Starting this weekend salesforce.com will begin the seasonal upgrade to Winter ’12. As usual this release is packed with tons of great new features. So what is the best new feature? Chatter approvals, nope. Native JSON support, nope. Schema builder, nope. API improvements, nope. By far the most important feature of the Winter 12 release is this:
General Availability During Major Release Upgrades
Starting with Winter ’12, Salesforce will be generally available during major release upgrades.
General availability means you should only expect to experience up to a five minute disruption of service as your Salesforce
organization is upgraded. Users trying to access Salesforce during this time receive an error message that the service is unavailable
and they can log back in momentarily. In addition, users logged into Salesforce during a major release upgrade may be
temporarily logged out.
This may not seem like a big deal but it is (insert Boston accent here) absolutely frickin HUGE! You may think that 6 hours of downtime three times a year is not that much, and honestly its not, but 6 hours in a row is a big deal. Also, assuming salesforce.com has no other downtime (we can wish, right?) this still only gets you between two and three 9s up uptime. This is a huge problem for customer service call centers. Having your customer service system go down for 6 hours is simply not an option and is a deal breaker for large enterprise companies. There are many examples of salesforce.com not being able to successfully close Service Cloud deals because of this one issue alone. Reducing these upgrades times to less than five minutes places salesforce.com in the elite 4-5 9s range of uptime.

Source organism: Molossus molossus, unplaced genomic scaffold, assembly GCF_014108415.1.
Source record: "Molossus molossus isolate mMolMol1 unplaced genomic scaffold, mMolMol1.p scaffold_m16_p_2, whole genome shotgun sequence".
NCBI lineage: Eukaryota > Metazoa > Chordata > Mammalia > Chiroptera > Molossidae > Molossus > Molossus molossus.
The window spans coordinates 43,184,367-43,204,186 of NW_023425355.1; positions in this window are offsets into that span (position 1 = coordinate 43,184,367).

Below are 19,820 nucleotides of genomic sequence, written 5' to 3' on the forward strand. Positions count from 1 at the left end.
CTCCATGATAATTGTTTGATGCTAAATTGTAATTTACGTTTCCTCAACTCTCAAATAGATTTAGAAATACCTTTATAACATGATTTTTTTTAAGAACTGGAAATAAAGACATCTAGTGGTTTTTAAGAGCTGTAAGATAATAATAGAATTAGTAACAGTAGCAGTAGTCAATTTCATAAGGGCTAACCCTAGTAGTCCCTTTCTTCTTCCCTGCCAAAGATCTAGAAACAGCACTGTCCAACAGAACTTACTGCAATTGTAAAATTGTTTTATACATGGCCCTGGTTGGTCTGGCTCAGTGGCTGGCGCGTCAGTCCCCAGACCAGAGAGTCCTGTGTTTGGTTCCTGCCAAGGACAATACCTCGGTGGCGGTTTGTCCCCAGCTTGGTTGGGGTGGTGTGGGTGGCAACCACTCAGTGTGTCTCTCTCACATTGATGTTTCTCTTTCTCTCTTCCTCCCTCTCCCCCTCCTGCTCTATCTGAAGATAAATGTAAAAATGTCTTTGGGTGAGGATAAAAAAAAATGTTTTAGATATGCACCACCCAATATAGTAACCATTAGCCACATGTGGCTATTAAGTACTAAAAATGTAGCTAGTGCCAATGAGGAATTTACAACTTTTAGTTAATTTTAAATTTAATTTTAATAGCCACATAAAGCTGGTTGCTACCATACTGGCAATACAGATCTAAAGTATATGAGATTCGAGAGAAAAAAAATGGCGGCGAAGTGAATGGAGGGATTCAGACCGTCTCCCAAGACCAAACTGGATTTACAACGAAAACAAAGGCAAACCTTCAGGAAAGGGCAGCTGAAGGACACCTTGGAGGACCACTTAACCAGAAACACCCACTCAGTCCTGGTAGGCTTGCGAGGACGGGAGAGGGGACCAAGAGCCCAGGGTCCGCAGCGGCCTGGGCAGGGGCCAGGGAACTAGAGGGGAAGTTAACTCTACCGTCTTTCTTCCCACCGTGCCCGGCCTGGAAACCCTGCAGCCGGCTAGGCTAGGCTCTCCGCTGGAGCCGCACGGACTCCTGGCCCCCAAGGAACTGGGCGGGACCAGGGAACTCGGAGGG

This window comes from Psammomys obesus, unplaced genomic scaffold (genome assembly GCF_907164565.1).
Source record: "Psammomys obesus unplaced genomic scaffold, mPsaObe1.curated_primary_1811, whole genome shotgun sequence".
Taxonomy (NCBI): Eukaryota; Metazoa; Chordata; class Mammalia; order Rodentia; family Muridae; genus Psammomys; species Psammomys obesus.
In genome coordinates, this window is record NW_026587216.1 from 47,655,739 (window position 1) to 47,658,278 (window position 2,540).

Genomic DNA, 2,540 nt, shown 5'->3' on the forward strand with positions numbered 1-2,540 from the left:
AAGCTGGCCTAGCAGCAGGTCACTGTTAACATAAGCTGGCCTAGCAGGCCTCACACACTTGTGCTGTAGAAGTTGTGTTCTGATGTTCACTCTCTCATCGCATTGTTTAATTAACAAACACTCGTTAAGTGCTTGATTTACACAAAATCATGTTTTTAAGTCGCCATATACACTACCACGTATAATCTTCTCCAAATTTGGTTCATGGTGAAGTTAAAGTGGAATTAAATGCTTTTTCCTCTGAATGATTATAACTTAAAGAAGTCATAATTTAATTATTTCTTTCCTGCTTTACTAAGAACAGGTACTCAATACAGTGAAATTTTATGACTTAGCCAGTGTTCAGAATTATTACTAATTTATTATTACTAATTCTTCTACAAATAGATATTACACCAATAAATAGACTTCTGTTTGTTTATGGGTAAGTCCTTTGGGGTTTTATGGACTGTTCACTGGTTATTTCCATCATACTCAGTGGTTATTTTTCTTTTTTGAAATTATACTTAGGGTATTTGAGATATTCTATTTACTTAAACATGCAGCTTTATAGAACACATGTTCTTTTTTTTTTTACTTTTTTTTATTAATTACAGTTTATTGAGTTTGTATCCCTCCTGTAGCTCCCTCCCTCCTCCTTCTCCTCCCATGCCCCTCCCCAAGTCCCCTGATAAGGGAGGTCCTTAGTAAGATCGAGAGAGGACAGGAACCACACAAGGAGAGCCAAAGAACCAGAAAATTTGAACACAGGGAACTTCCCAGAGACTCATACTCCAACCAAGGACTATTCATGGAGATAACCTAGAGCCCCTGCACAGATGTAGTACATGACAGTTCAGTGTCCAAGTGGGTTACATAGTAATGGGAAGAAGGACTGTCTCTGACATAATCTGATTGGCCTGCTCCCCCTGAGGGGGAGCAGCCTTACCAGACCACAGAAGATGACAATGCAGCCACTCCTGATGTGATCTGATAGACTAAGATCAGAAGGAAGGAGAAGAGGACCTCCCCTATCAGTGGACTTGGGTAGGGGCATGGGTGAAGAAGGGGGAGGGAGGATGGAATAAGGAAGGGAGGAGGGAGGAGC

This change is important because it brings down one of the few remaining, and legitimate, barriers to cloud adoption. Sure there will still be unscheduled downtime and emergency maintenance but if you have noticed in the communications from salesforce.com a lot of these are also being performed under that status of being “General Available”. salesforce.com and cloud computing in general definitively has it’s weaknesses. Most of these are minor and feature specific weaknesses yet downtime during upgrades was a weakness that could totally prevent the adoption of salesforce.com. Now this will no longer be an issue… and I’m sure the salesforce.com account executives will have a much easier conversation with potential customers when asked about down time for upgrades.